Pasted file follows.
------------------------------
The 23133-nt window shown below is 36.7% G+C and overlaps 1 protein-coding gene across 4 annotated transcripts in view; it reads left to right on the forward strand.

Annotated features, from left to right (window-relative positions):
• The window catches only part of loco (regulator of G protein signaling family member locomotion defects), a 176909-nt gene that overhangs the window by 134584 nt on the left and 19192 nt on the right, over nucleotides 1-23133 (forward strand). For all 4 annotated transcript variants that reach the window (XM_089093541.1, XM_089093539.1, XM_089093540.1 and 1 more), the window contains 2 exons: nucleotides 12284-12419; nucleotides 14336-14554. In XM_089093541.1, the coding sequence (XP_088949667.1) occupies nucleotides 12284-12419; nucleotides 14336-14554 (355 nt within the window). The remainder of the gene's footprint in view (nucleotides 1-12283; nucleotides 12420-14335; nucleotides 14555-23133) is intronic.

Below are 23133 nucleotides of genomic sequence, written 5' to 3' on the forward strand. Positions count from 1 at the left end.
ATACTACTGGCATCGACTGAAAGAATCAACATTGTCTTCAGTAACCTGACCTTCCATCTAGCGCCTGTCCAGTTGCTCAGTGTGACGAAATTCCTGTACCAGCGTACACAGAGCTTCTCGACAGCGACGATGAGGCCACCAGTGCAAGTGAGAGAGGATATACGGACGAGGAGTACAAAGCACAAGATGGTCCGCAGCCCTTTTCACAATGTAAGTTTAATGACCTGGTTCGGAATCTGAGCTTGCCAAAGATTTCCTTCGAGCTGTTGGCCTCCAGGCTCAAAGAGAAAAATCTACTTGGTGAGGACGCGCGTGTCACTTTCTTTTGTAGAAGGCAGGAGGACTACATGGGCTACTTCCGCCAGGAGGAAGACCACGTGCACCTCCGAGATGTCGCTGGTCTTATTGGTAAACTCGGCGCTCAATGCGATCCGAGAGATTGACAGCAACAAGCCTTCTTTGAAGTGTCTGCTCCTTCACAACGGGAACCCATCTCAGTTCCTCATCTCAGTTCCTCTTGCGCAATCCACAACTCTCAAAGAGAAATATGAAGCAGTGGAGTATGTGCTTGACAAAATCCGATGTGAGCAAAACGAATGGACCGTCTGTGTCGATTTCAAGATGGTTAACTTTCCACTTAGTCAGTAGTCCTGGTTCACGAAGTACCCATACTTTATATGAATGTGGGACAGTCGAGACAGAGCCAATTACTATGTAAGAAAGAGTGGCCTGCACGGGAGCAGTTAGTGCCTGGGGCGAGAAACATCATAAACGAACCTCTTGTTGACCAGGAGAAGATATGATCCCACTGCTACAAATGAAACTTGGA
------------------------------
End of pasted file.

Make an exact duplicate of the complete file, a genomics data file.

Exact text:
The 23133-nt window shown below is 36.7% G+C and overlaps 1 protein-coding gene across 4 annotated transcripts in view; it reads left to right on the forward strand.

Annotated features, from left to right (window-relative positions):
• The window catches only part of loco (regulator of G protein signaling family member locomotion defects), a 176909-nt gene that overhangs the window by 134584 nt on the left and 19192 nt on the right, over nucleotides 1-23133 (forward strand). For all 4 annotated transcript variants that reach the window (XM_089093541.1, XM_089093539.1, XM_089093540.1 and 1 more), the window contains 2 exons: nucleotides 12284-12419; nucleotides 14336-14554. In XM_089093541.1, the coding sequence (XP_088949667.1) occupies nucleotides 12284-12419; nucleotides 14336-14554 (355 nt within the window). The remainder of the gene's footprint in view (nucleotides 1-12283; nucleotides 12420-14335; nucleotides 14555-23133) is intronic.

Below are 23133 nucleotides of genomic sequence, written 5' to 3' on the forward strand. Positions count from 1 at the left end.
ATACTACTGGCATCGACTGAAAGAATCAACATTGTCTTCAGTAACCTGACCTTCCATCTAGCGCCTGTCCAGTTGCTCAGTGTGACGAAATTCCTGTACCAGCGTACACAGAGCTTCTCGACAGCGACGATGAGGCCACCAGTGCAAGTGAGAGAGGATATACGGACGAGGAGTACAAAGCACAAGATGGTCCGCAGCCCTTTTCACAATGTAAGTTTAATGACCTGGTTCGGAATCTGAGCTTGCCAAAGATTTCCTTCGAGCTGTTGGCCTCCAGGCTCAAAGAGAAAAATCTACTTGGTGAGGACGCGCGTGTCACTTTCTTTTGTAGAAGGCAGGAGGACTACATGGGCTACTTCCGCCAGGAGGAAGACCACGTGCACCTCCGAGATGTCGCTGGTCTTATTGGTAAACTCGGCGCTCAATGCGATCCGAGAGATTGACAGCAACAAGCCTTCTTTGAAGTGTCTGCTCCTTCACAACGGGAACCCATCTCAGTTCCTCATCTCAGTTCCTCTTGCGCAATCCACAACTCTCAAAGAGAAATATGAAGCAGTGGAGTATGTGCTTGACAAAATCCGATGTGAGCAAAACGAATGGACCGTCTGTGTCGATTTCAAGATGGTTAACTTTCCACTTAGTCAGTAGTCCTGGTTCACGAAGTACCCATACTTTATATGAATGTGGGACAGTCGAGACAGAGCCAATTACTATGTAAGAAAGAGTGGCCTGCACGGGAGCAGTTAGTGCCTGGGGCGAGAAACATCATAAACGAACCTCTTGTTGACCAGGAGAAGATATGATCCCACTGCTACAAATGAAACTTGGA